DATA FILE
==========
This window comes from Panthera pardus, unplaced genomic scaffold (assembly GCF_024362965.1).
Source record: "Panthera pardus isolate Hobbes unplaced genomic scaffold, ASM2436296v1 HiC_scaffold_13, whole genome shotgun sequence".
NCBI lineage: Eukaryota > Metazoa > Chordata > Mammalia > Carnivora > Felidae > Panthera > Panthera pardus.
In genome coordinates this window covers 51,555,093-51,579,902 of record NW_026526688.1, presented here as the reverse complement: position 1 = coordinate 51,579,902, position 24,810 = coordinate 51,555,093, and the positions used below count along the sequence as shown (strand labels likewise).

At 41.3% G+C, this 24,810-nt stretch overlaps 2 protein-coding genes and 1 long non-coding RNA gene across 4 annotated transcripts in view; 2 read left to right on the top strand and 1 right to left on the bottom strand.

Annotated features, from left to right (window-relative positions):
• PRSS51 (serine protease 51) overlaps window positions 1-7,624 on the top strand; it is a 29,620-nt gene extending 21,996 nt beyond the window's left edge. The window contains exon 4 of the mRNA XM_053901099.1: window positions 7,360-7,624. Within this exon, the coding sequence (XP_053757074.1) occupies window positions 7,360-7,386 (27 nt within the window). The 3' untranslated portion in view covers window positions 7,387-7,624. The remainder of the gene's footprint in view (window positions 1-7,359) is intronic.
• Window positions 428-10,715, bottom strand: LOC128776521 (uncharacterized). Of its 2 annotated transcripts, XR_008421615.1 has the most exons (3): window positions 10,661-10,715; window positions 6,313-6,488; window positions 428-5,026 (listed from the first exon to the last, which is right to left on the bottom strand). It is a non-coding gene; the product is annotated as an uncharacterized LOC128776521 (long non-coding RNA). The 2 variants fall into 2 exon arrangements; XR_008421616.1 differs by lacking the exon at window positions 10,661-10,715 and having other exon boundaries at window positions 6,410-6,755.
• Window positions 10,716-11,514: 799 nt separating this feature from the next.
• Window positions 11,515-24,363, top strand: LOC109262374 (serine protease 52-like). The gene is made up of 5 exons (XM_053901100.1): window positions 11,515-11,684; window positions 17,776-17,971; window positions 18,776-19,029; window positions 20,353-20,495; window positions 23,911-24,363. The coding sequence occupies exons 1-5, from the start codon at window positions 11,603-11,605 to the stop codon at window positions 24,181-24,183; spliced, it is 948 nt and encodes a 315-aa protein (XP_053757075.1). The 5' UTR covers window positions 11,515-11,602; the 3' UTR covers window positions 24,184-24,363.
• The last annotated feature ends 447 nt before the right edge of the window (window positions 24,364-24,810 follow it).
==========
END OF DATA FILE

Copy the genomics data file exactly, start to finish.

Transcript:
This window comes from Panthera pardus, unplaced genomic scaffold (assembly GCF_024362965.1).
Source record: "Panthera pardus isolate Hobbes unplaced genomic scaffold, ASM2436296v1 HiC_scaffold_13, whole genome shotgun sequence".
NCBI lineage: Eukaryota > Metazoa > Chordata > Mammalia > Carnivora > Felidae > Panthera > Panthera pardus.
In genome coordinates this window covers 51,555,093-51,579,902 of record NW_026526688.1, presented here as the reverse complement: position 1 = coordinate 51,579,902, position 24,810 = coordinate 51,555,093, and the positions used below count along the sequence as shown (strand labels likewise).

At 41.3% G+C, this 24,810-nt stretch overlaps 2 protein-coding genes and 1 long non-coding RNA gene across 4 annotated transcripts in view; 2 read left to right on the top strand and 1 right to left on the bottom strand.

Annotated features, from left to right (window-relative positions):
• PRSS51 (serine protease 51) overlaps window positions 1-7,624 on the top strand; it is a 29,620-nt gene extending 21,996 nt beyond the window's left edge. The window contains exon 4 of the mRNA XM_053901099.1: window positions 7,360-7,624. Within this exon, the coding sequence (XP_053757074.1) occupies window positions 7,360-7,386 (27 nt within the window). The 3' untranslated portion in view covers window positions 7,387-7,624. The remainder of the gene's footprint in view (window positions 1-7,359) is intronic.
• Window positions 428-10,715, bottom strand: LOC128776521 (uncharacterized). Of its 2 annotated transcripts, XR_008421615.1 has the most exons (3): window positions 10,661-10,715; window positions 6,313-6,488; window positions 428-5,026 (listed from the first exon to the last, which is right to left on the bottom strand). It is a non-coding gene; the product is annotated as an uncharacterized LOC128776521 (long non-coding RNA). The 2 variants fall into 2 exon arrangements; XR_008421616.1 differs by lacking the exon at window positions 10,661-10,715 and having other exon boundaries at window positions 6,410-6,755.
• Window positions 10,716-11,514: 799 nt separating this feature from the next.
• Window positions 11,515-24,363, top strand: LOC109262374 (serine protease 52-like). The gene is made up of 5 exons (XM_053901100.1): window positions 11,515-11,684; window positions 17,776-17,971; window positions 18,776-19,029; window positions 20,353-20,495; window positions 23,911-24,363. The coding sequence occupies exons 1-5, from the start codon at window positions 11,603-11,605 to the stop codon at window positions 24,181-24,183; spliced, it is 948 nt and encodes a 315-aa protein (XP_053757075.1). The 5' UTR covers window positions 11,515-11,602; the 3' UTR covers window positions 24,184-24,363.
• The last annotated feature ends 447 nt before the right edge of the window (window positions 24,364-24,810 follow it).